SpaceX has intentionally destroyed one of its rockets in an unmanned emergency escape test to prove it can keep the capsule’s astronauts safe in a crisis – its last major barrier before launching manned flights into space.
The Falcon rocket blasted off from NASA's Kennedy Space Center in Cape Canaveral, Fla., on Sunday with a pair of mannequins inside the attached Dragon capsule for the so-called in-flight abort demonstration.
"Dragon high altitude, supersonic abort test is a risky mission, as it’s pushing the envelope in so many ways," Elon Musk, the founder of SpaceX, tweeted minutes before liftoff.
About a minute into its supersonic flight, the rocket engines were shut down to mimic a malfunction and the capsule’s “launch escape” sequence was set in motion.
The Dragon capsule catapulted itself from the rocket and its eight thrusters fired to propel it out of harm’s way before the rocket exploded in a fiery mid-air flash.
The capsule reached an altitude of 27 miles before its parachutes all successfully deployed while it descended into the recovery zone in the choppy waters of the Atlantic Ocean.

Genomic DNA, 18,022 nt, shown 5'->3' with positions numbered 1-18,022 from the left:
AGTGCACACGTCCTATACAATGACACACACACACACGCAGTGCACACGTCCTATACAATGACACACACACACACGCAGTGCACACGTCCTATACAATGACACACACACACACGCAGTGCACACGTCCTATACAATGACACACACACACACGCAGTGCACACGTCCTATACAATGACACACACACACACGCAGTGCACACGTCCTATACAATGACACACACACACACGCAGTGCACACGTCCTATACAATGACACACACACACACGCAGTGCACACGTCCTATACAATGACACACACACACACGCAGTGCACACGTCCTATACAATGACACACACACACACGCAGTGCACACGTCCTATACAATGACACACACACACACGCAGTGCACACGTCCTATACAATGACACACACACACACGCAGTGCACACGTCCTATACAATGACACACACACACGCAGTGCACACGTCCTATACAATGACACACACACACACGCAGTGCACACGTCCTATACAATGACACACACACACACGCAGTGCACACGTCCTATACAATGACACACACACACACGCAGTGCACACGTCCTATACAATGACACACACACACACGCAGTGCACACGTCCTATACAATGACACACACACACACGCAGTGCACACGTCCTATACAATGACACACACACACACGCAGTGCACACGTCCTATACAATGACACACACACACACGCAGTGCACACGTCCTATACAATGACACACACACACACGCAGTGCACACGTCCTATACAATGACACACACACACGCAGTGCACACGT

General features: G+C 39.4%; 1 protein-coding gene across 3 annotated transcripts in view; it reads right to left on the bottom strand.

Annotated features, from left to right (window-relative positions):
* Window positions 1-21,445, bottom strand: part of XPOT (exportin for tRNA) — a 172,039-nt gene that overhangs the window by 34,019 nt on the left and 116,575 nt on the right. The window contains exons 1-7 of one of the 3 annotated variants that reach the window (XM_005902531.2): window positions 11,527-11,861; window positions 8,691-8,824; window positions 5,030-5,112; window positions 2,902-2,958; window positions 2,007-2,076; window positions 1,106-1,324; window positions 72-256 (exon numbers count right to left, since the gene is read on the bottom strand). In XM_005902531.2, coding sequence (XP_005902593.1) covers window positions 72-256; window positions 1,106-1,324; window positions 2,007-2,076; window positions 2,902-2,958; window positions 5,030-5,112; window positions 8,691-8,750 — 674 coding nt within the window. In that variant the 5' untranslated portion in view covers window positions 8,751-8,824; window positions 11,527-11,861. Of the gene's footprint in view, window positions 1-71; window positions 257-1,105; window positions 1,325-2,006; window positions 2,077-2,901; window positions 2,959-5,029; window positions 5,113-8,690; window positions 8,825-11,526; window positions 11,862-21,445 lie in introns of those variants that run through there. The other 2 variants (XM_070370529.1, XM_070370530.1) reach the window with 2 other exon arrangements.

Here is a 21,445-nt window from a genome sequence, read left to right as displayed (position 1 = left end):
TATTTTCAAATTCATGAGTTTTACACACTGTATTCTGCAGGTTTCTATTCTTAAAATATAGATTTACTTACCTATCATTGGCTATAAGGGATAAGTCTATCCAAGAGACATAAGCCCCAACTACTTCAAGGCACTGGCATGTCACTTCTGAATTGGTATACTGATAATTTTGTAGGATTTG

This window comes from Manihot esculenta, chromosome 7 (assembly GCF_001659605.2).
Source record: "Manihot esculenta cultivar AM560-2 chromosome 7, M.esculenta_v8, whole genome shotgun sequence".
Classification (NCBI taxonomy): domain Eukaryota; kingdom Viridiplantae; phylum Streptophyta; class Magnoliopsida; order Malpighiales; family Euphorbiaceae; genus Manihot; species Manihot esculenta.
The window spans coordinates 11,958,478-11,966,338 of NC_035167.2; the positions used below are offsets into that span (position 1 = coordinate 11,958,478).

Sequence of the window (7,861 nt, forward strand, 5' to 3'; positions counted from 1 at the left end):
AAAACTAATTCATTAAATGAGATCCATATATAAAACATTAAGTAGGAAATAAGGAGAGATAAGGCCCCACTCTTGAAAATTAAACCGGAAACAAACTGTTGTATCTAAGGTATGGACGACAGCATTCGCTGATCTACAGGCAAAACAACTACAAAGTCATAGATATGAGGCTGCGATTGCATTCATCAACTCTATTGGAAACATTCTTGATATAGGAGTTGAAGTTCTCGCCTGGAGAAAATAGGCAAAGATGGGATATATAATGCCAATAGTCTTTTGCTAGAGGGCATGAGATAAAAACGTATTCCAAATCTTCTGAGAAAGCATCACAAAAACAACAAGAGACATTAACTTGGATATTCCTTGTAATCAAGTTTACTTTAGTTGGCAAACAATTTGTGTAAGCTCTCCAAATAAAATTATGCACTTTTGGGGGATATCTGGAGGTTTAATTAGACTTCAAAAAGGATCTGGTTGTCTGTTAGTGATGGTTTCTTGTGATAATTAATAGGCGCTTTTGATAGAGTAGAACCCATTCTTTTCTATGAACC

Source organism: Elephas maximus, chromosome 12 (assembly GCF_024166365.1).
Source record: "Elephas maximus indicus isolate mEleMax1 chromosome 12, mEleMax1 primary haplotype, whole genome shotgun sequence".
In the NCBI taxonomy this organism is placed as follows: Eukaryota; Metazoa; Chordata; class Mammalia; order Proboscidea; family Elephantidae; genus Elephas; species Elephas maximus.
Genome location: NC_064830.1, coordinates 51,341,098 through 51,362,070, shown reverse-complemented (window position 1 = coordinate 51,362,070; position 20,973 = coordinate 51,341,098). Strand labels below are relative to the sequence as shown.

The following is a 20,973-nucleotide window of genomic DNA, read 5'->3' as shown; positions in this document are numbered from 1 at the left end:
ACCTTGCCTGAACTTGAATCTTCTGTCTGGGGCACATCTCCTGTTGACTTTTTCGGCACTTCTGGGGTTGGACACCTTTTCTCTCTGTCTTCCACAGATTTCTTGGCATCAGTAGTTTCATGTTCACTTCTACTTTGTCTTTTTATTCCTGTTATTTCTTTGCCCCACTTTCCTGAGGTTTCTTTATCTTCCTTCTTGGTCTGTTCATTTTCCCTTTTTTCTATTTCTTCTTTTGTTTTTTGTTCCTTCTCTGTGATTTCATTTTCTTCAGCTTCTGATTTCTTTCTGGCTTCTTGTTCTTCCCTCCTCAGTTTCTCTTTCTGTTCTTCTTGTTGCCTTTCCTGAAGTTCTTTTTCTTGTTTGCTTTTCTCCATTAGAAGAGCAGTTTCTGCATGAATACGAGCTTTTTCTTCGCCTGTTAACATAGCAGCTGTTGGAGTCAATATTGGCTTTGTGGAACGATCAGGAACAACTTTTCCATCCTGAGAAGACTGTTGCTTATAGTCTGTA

SpaceX flight controllers at the company's California headquarters cheered every milestone — especially the splashdown. Efforts were underway to recover the Dragon capsule and debris from the Falcon rocket.
The 9-minute test flight appeared to be a success, with no unexpected surprises. A news conference scheduled for 11:30 a.m. was expected to offer details on the mission.
The test was the last major hurdle for SpaceX before launching two NASA astronauts to the International Space Station. NASA officials said that could happen as soon as March.
The test was supposed to launch Saturday, but rough seas in the recovery area in the Atlantic Ocean prompted SpaceX to wait for waves to subside.
Boeing, meanwhile, is still investigating why its Starliner crew capsule ended up in the wrong orbit last month following liftoff. It was the Starliner's first test flight, with no one on board, and the mishap prevented the capsule from flying to the International Space Station.
NASA is looking for SpaceX and Boeing to start flying astronauts to the space station this year. The last time NASA astronauts launched from the U.S. was in 2011; they've been riding Russian rockets in the interim for hefty prices.
The Associated Press contributed to this report.